Powell saw two things happening in empire. One was that the influx of peoples from non-Anglo-Saxon heritage within the empire, and he was especially actually worried about Indian people, not black people. They brought with them a certain communalistic politics which was destructive of orderly independence. The other part of it was that he saw that the attempt to preserve empire would induce an economic policy based on a whole series of dependencies, which would then mitigate against England doing what it does best.

So he goes back, and he says, ‘We were never the leader of the globe.’ He says, ‘This fantasy that once we were the leaders of the global economy, once we were the workshop of the world, this fantasy makes us try to live beyond our means. What we need to do is find our natural place in the market, in the global market, and then we defend that.’

That’s also partly why he wanted to get rid of empire and any nostalgia towards empire – because it mitigated against following the market logic, and at the same time induced dependence which was ill-fitting for orderly independence. In other words, he associated that with welfare.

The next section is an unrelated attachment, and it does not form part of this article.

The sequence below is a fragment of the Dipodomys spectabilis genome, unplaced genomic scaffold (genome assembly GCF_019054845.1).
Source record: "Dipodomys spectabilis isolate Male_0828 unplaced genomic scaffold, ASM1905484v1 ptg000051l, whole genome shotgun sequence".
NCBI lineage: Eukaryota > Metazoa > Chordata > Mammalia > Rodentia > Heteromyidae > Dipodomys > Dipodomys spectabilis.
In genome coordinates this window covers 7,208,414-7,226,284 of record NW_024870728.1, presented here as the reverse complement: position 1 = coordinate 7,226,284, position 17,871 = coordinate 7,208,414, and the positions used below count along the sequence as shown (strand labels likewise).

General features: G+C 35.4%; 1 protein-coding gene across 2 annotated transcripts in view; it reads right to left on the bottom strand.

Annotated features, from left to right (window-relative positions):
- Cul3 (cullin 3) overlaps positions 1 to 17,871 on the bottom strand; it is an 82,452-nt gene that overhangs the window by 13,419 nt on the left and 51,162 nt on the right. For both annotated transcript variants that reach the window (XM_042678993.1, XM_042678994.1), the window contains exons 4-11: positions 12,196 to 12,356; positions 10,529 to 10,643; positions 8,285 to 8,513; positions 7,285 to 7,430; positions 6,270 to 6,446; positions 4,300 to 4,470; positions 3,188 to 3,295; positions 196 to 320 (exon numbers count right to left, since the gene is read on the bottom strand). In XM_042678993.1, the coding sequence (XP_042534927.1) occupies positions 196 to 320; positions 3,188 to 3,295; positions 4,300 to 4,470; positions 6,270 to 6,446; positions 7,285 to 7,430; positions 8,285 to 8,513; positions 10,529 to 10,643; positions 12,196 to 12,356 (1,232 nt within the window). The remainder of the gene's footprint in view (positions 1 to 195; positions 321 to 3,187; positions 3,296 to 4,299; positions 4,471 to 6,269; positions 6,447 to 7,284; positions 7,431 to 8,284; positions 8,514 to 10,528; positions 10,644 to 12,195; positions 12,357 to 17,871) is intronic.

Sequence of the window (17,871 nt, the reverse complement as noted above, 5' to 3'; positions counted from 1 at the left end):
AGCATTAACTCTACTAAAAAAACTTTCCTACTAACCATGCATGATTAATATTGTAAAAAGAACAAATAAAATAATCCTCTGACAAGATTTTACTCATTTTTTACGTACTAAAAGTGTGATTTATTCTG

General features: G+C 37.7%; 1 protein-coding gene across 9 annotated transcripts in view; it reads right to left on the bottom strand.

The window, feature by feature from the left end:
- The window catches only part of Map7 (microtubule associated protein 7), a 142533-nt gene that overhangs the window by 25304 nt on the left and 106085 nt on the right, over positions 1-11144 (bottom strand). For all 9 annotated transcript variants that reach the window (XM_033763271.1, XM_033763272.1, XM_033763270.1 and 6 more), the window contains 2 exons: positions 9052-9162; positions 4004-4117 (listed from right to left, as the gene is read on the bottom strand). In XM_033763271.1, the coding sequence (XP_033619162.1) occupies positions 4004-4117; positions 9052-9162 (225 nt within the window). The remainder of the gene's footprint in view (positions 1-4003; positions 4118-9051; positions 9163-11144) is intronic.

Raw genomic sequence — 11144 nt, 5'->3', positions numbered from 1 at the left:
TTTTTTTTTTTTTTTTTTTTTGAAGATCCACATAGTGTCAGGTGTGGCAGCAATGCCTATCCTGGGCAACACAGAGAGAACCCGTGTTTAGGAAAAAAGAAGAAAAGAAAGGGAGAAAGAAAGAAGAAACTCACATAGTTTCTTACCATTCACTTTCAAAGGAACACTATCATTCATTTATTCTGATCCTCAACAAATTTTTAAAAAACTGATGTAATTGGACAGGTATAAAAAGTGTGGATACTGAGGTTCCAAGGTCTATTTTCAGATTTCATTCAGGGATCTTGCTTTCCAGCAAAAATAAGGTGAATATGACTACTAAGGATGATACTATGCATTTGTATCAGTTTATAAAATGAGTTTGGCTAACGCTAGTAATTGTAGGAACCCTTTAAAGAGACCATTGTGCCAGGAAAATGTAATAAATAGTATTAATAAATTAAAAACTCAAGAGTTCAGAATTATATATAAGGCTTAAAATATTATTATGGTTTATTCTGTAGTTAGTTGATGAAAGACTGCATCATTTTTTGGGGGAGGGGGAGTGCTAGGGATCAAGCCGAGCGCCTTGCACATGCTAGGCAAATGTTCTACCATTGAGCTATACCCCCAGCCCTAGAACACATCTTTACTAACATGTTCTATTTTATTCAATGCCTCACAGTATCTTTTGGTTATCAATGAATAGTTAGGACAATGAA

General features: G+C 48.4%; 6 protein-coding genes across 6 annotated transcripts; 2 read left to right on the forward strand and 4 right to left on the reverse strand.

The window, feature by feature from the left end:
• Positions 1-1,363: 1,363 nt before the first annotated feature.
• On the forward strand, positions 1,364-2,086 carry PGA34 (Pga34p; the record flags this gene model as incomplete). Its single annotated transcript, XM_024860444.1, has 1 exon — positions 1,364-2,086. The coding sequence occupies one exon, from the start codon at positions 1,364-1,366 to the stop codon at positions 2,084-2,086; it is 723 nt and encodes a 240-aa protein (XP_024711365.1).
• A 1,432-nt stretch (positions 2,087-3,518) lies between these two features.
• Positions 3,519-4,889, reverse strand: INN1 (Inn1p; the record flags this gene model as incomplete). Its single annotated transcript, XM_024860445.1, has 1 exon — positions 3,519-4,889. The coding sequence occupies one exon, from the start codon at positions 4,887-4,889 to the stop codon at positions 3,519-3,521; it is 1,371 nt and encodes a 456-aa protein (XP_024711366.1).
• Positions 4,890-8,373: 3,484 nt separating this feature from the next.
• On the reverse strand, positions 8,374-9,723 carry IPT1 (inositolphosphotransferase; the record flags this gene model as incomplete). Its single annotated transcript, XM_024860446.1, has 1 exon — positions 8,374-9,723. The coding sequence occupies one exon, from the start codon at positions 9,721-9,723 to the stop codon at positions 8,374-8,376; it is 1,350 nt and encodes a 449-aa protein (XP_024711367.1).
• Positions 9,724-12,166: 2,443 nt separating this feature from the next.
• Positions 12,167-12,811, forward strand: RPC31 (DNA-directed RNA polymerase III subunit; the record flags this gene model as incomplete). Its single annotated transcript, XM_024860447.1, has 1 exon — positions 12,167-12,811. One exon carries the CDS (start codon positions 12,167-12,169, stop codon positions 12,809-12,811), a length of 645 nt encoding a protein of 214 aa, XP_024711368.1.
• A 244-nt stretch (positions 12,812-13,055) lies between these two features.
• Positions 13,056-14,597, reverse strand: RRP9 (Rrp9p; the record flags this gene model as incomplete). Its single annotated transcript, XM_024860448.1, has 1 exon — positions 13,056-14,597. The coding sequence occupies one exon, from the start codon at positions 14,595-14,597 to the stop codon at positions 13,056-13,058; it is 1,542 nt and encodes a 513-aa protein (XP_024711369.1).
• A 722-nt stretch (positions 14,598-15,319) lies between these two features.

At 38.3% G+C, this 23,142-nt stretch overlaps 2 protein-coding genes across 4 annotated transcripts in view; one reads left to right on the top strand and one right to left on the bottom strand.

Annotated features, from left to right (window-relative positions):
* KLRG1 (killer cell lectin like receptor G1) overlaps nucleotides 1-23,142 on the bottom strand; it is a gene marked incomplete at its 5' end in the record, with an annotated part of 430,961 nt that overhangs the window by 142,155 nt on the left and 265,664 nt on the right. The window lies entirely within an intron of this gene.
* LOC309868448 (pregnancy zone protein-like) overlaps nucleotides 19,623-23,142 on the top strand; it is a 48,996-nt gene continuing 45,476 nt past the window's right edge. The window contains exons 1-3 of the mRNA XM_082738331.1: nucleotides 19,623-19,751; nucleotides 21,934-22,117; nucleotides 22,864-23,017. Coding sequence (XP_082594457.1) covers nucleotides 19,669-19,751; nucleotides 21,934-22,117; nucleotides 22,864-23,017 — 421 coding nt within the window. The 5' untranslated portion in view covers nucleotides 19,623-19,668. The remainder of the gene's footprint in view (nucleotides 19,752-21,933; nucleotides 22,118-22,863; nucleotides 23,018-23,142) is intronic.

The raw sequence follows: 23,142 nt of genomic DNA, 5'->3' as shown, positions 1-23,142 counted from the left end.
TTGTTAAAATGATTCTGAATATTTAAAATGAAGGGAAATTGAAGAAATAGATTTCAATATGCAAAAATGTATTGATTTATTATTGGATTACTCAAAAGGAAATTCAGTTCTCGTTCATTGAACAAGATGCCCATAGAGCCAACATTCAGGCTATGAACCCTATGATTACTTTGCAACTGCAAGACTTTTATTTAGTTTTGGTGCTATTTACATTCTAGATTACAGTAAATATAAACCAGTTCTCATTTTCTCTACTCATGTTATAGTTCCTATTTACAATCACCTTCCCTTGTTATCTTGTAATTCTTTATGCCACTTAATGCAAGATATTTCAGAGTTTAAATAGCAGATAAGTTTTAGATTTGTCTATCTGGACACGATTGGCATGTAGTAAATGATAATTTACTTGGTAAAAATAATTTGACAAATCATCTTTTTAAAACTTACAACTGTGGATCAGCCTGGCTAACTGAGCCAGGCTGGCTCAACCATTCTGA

I suppose that’s both a welfarism at home, and a kind of international welfarism in the sense of defending a protectionist economic unit with all the economic planning that’s part of that.


Right. The amount of public debt that you would have to incur to do that, especially when you’ve got the sterling crisis after the Second World War. You’ve got the disintegration of the Commonwealth, at least economically speaking, and of course that’s why he saw entry into the EEC as a kind of neo-imperial dependency, because this would be exactly the same thing.

The EEC would make us live beyond our means. Powell did not actually believe that the principal purpose of economic policy was economic growth, not by any means. He saw that economic growth by the wrong policy mechanisms would induce dependency. In the ’80s and the ’90s, then, we’d be saying that he couldn’t be a neoliberal.

Now, what were all the neoliberals—the populist neoliberals—talking about with Brexit? They were saying, ‘It doesn’t matter. We will sacrifice our position. We will sacrifice our economic growth. We will sacrifice this and the other, so long as we can be free and independent.’ And of course, all that was linked up with a racialised understanding of Englishness.

Is that to say that there isn’t a imperial nostalgia for the white Commonwealth? Of course, there has been that, and these are always contending positions. I’d dare to say that that nostalgia is far less harmful than the actual ideology that Powell espoused, and which I think Brexit has actually put back in gear, because what it does is conflate Powell’s agenda and global justice for the imperial division of labour and its consequences with socialism and internationalism.